اکتشاف نظریه مباشرت در یک سازمان غیرانتفاعی
|کد مقاله||سال انتشار||مقاله انگلیسی||ترجمه فارسی||تعداد کلمات|
|20145||2011||10 صفحه PDF||سفارش دهید||محاسبه نشده|
Publisher : Elsevier - Science Direct (الزویر - ساینس دایرکت)
Journal : Accounting Forum, Volume 35, Issue 4, December 2011, Pages 275–284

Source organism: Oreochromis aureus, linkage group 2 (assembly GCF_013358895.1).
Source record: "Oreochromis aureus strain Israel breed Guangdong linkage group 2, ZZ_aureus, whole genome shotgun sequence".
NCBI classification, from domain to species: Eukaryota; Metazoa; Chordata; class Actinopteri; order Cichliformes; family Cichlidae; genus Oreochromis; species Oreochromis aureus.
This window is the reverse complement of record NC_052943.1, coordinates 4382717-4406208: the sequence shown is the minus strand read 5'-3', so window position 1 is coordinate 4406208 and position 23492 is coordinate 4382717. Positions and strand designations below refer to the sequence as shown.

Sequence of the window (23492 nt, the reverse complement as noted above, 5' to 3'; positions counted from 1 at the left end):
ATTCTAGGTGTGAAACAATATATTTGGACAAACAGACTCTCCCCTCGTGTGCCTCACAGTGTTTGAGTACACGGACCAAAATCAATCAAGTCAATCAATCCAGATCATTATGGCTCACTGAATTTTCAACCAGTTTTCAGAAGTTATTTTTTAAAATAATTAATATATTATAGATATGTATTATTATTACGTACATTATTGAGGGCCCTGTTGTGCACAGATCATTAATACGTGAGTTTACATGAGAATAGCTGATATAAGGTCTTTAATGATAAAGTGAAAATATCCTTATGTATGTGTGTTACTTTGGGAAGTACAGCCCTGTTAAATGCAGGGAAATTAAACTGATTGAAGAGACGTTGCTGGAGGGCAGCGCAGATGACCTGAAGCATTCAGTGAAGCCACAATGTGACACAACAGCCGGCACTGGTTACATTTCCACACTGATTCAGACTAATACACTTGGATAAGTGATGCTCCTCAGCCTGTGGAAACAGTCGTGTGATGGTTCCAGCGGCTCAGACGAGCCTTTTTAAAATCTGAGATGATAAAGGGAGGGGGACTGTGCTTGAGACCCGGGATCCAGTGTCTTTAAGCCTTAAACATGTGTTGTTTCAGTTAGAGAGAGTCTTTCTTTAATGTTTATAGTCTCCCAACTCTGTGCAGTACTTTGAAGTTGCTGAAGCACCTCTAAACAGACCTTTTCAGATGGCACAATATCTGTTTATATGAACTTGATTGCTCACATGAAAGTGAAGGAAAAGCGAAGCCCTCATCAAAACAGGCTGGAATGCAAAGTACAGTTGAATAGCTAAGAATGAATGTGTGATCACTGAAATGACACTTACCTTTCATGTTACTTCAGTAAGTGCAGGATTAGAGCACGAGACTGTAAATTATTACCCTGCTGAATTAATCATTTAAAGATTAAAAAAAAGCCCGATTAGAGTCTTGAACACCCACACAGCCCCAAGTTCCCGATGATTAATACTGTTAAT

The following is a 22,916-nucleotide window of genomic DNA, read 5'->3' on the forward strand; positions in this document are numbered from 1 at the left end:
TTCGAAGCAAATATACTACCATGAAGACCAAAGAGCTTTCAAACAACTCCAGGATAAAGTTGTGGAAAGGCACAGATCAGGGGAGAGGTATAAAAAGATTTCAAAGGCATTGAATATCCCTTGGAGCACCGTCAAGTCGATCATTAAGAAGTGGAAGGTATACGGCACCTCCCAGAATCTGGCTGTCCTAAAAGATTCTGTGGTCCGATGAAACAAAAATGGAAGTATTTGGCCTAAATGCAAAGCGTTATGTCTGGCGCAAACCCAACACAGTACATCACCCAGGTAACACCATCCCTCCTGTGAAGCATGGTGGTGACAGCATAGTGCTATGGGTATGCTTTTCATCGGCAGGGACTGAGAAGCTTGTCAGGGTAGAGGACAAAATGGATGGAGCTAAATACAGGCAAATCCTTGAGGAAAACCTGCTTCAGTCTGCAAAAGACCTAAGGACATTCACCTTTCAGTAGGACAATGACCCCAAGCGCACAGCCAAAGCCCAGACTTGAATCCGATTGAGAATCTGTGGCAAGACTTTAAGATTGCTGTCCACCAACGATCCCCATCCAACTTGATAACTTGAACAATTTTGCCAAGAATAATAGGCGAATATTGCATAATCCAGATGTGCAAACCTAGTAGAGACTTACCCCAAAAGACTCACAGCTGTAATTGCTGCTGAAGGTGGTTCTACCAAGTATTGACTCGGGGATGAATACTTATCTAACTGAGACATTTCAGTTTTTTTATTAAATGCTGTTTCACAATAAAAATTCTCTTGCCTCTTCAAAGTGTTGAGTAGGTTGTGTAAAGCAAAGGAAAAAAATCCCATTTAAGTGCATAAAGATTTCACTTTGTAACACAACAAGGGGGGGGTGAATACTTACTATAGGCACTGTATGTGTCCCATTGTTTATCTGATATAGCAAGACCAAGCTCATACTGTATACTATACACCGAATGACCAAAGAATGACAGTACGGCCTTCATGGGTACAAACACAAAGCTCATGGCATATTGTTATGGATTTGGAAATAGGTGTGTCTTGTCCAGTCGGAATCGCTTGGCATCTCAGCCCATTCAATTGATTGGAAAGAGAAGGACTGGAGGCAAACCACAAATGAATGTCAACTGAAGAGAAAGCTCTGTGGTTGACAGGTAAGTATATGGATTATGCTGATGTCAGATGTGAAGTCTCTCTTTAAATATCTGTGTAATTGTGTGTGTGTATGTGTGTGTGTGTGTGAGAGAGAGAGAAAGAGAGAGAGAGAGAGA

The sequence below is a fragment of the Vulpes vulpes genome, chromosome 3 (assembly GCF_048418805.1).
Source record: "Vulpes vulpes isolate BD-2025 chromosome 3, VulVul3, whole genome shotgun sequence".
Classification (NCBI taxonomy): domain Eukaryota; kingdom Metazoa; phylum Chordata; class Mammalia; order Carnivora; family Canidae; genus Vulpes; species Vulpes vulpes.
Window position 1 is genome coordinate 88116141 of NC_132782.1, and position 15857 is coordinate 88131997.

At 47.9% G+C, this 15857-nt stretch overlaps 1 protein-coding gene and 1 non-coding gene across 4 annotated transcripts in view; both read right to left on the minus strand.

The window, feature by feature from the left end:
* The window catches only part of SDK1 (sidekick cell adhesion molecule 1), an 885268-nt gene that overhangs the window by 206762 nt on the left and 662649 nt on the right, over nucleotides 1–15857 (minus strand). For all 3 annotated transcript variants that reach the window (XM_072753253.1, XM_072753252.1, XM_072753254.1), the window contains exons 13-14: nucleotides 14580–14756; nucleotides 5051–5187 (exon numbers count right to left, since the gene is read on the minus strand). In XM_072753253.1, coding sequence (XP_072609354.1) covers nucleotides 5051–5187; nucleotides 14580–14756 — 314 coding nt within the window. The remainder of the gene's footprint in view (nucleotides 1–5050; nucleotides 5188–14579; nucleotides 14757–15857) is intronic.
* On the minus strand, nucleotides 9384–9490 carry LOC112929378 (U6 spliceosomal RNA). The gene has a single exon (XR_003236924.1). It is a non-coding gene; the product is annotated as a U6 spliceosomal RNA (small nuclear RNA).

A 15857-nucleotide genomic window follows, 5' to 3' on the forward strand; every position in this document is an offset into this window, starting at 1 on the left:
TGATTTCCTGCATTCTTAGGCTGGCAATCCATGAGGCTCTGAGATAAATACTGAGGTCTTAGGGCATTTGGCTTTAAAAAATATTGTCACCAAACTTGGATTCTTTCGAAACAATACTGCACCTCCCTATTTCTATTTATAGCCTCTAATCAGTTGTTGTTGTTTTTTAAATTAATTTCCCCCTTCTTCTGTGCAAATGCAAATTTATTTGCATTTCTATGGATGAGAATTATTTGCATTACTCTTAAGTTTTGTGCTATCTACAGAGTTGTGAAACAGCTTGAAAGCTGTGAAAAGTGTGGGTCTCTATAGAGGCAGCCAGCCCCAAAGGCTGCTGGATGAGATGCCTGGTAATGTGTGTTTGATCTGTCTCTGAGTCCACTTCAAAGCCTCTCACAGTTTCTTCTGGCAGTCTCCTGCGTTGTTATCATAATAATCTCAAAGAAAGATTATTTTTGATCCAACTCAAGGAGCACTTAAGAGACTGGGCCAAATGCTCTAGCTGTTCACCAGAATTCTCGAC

The aim of this study is to understand the ability of stewardship theory, as compared with agency theory, to explain motivation of the staff in a Not-for-Profit (NFP) organisation. Agency theory is seen as providing an explanation of motivation in the business sector however we argue that the different cultural and organisational conditions weaken the explanatory power of agency theory in the NFP sector. In pursuing this investigation, we were mindful of Brinberg's (2009) encouragement for a more outward-looking approach to management accounting issues and in particular his call for the use qualitative research methods and to allow practice to inform theory. Interviews were conducted with staff of a NFP organisation to gauge the impact of the introduction of a bonus scheme. The interviews sought to provide answers to three questions: what is the main source of motivation in the organisation? Were tensions created in the organisation by the introduction of the bonus scheme? Was there a change in the culture of the organisation, comprising camaraderie between staff, having fun at work, trust between management and staff, and an attitude of service to clients?